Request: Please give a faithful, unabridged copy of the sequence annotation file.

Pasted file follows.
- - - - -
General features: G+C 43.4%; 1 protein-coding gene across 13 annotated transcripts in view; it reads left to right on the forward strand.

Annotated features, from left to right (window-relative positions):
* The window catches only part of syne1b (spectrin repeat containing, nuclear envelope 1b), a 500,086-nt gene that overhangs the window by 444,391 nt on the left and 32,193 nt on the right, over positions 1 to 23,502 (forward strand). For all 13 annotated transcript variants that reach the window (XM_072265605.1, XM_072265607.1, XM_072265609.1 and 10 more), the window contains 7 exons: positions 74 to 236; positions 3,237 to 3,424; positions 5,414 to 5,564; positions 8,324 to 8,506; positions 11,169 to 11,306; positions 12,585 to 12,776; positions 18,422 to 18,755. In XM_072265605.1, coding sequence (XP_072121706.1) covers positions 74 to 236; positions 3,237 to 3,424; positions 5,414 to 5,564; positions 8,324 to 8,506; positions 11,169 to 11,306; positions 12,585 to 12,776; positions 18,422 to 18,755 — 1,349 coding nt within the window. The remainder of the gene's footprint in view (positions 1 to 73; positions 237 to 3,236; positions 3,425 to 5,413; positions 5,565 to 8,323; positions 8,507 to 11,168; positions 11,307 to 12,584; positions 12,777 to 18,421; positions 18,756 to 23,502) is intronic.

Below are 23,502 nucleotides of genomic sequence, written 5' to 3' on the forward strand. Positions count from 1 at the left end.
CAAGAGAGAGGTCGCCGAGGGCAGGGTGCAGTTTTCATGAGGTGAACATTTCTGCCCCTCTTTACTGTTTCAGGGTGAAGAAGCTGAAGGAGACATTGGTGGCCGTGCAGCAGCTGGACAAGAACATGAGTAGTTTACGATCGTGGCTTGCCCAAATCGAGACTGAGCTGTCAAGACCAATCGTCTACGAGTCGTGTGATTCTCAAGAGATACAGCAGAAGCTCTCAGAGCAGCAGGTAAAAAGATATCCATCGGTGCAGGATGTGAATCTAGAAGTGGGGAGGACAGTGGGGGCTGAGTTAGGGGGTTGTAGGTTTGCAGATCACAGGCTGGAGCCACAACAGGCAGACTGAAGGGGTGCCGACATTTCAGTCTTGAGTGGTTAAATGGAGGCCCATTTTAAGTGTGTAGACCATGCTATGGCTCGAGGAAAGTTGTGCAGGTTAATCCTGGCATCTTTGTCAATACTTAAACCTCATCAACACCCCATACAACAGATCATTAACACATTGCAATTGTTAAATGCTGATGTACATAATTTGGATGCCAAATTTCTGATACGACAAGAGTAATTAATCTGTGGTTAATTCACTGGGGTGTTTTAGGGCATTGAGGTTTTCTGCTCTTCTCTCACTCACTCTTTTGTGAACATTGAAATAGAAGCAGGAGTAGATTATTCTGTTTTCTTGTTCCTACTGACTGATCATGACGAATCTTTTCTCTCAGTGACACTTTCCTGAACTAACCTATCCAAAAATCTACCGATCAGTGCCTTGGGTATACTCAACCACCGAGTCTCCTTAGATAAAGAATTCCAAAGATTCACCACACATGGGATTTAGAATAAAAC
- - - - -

General features: G+C 43.4%; 1 protein-coding gene across 13 annotated transcripts in view; it reads left to right on the forward strand.

Annotated features, from left to right (window-relative positions):
* The window catches only part of syne1b (spectrin repeat containing, nuclear envelope 1b), a 500,086-nt gene that overhangs the window by 444,391 nt on the left and 32,193 nt on the right, over positions 1 to 23,502 (forward strand). For all 13 annotated transcript variants that reach the window (XM_072265605.1, XM_072265607.1, XM_072265609.1 and 10 more), the window contains 7 exons: positions 74 to 236; positions 3,237 to 3,424; positions 5,414 to 5,564; positions 8,324 to 8,506; positions 11,169 to 11,306; positions 12,585 to 12,776; positions 18,422 to 18,755. In XM_072265605.1, coding sequence (XP_072121706.1) covers positions 74 to 236; positions 3,237 to 3,424; positions 5,414 to 5,564; positions 8,324 to 8,506; positions 11,169 to 11,306; positions 12,585 to 12,776; positions 18,422 to 18,755 — 1,349 coding nt within the window. The remainder of the gene's footprint in view (positions 1 to 73; positions 237 to 3,236; positions 3,425 to 5,413; positions 5,565 to 8,323; positions 8,507 to 11,168; positions 11,307 to 12,584; positions 12,777 to 18,421; positions 18,756 to 23,502) is intronic.

Below are 23,502 nucleotides of genomic sequence, written 5' to 3' on the forward strand. Positions count from 1 at the left end.
CAAGAGAGAGGTCGCCGAGGGCAGGGTGCAGTTTTCATGAGGTGAACATTTCTGCCCCTCTTTACTGTTTCAGGGTGAAGAAGCTGAAGGAGACATTGGTGGCCGTGCAGCAGCTGGACAAGAACATGAGTAGTTTACGATCGTGGCTTGCCCAAATCGAGACTGAGCTGTCAAGACCAATCGTCTACGAGTCGTGTGATTCTCAAGAGATACAGCAGAAGCTCTCAGAGCAGCAGGTAAAAAGATATCCATCGGTGCAGGATGTGAATCTAGAAGTGGGGAGGACAGTGGGGGCTGAGTTAGGGGGTTGTAGGTTTGCAGATCACAGGCTGGAGCCACAACAGGCAGACTGAAGGGGTGCCGACATTTCAGTCTTGAGTGGTTAAATGGAGGCCCATTTTAAGTGTGTAGACCATGCTATGGCTCGAGGAAAGTTGTGCAGGTTAATCCTGGCATCTTTGTCAATACTTAAACCTCATCAACACCCCATACAACAGATCATTAACACATTGCAATTGTTAAATGCTGATGTACATAATTTGGATGCCAAATTTCTGATACGACAAGAGTAATTAATCTGTGGTTAATTCACTGGGGTGTTTTAGGGCATTGAGGTTTTCTGCTCTTCTCTCACTCACTCTTTTGTGAACATTGAAATAGAAGCAGGAGTAGATTATTCTGTTTTCTTGTTCCTACTGACTGATCATGACGAATCTTTTCTCTCAGTGACACTTTCCTGAACTAACCTATCCAAAAATCTACCGATCAGTGCCTTGGGTATACTCAACCACCGAGTCTCCTTAGATAAAGAATTCCAAAGATTCACCACACATGGGATTTAGAATAAAAC